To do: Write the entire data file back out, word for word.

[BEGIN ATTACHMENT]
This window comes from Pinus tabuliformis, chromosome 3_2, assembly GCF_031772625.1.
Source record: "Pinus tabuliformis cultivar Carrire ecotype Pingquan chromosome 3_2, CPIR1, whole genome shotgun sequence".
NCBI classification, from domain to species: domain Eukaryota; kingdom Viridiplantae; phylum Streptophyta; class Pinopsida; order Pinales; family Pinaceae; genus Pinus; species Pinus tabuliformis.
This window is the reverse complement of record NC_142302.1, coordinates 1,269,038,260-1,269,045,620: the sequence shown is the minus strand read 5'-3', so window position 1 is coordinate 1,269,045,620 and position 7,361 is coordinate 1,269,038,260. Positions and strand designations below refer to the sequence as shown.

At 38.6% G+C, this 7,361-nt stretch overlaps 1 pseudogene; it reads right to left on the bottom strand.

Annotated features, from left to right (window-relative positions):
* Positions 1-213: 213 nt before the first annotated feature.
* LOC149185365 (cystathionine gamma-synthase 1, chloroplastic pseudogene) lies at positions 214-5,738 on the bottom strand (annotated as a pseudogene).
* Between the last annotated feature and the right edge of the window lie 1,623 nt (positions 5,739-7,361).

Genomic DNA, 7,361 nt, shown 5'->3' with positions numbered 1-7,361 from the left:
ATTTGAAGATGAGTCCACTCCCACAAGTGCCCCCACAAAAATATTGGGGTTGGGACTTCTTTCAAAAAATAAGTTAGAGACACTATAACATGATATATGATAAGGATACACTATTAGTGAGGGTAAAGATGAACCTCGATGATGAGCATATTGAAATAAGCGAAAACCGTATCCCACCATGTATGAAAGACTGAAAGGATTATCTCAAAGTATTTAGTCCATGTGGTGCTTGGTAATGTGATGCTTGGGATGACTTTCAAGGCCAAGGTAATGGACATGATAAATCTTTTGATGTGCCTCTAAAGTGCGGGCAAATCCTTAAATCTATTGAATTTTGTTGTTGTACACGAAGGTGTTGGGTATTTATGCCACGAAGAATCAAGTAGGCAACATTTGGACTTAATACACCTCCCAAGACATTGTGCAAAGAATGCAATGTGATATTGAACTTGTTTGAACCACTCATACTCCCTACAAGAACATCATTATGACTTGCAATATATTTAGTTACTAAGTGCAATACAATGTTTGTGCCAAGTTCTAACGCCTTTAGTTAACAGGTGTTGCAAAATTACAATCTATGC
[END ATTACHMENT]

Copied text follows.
This window comes from Pinus tabuliformis, chromosome 3_2, assembly GCF_031772625.1.
Source record: "Pinus tabuliformis cultivar Carrire ecotype Pingquan chromosome 3_2, CPIR1, whole genome shotgun sequence".
NCBI classification, from domain to species: domain Eukaryota; kingdom Viridiplantae; phylum Streptophyta; class Pinopsida; order Pinales; family Pinaceae; genus Pinus; species Pinus tabuliformis.
This window is the reverse complement of record NC_142302.1, coordinates 1,269,038,260-1,269,045,620: the sequence shown is the minus strand read 5'-3', so window position 1 is coordinate 1,269,045,620 and position 7,361 is coordinate 1,269,038,260. Positions and strand designations below refer to the sequence as shown.

At 38.6% G+C, this 7,361-nt stretch overlaps 1 pseudogene; it reads right to left on the bottom strand.

Annotated features, from left to right (window-relative positions):
* Positions 1-213: 213 nt before the first annotated feature.
* LOC149185365 (cystathionine gamma-synthase 1, chloroplastic pseudogene) lies at positions 214-5,738 on the bottom strand (annotated as a pseudogene).
* Between the last annotated feature and the right edge of the window lie 1,623 nt (positions 5,739-7,361).

Genomic DNA, 7,361 nt, shown 5'->3' with positions numbered 1-7,361 from the left:
ATTTGAAGATGAGTCCACTCCCACAAGTGCCCCCACAAAAATATTGGGGTTGGGACTTCTTTCAAAAAATAAGTTAGAGACACTATAACATGATATATGATAAGGATACACTATTAGTGAGGGTAAAGATGAACCTCGATGATGAGCATATTGAAATAAGCGAAAACCGTATCCCACCATGTATGAAAGACTGAAAGGATTATCTCAAAGTATTTAGTCCATGTGGTGCTTGGTAATGTGATGCTTGGGATGACTTTCAAGGCCAAGGTAATGGACATGATAAATCTTTTGATGTGCCTCTAAAGTGCGGGCAAATCCTTAAATCTATTGAATTTTGTTGTTGTACACGAAGGTGTTGGGTATTTATGCCACGAAGAATCAAGTAGGCAACATTTGGACTTAATACACCTCCCAAGACATTGTGCAAAGAATGCAATGTGATATTGAACTTGTTTGAACCACTCATACTCCCTACAAGAACATCATTATGACTTGCAATATATTTAGTTACTAAGTGCAATACAATGTTTGTGCCAAGTTCTAACGCCTTTAGTTAACAGGTGTTGCAAAATTACAATCTATGC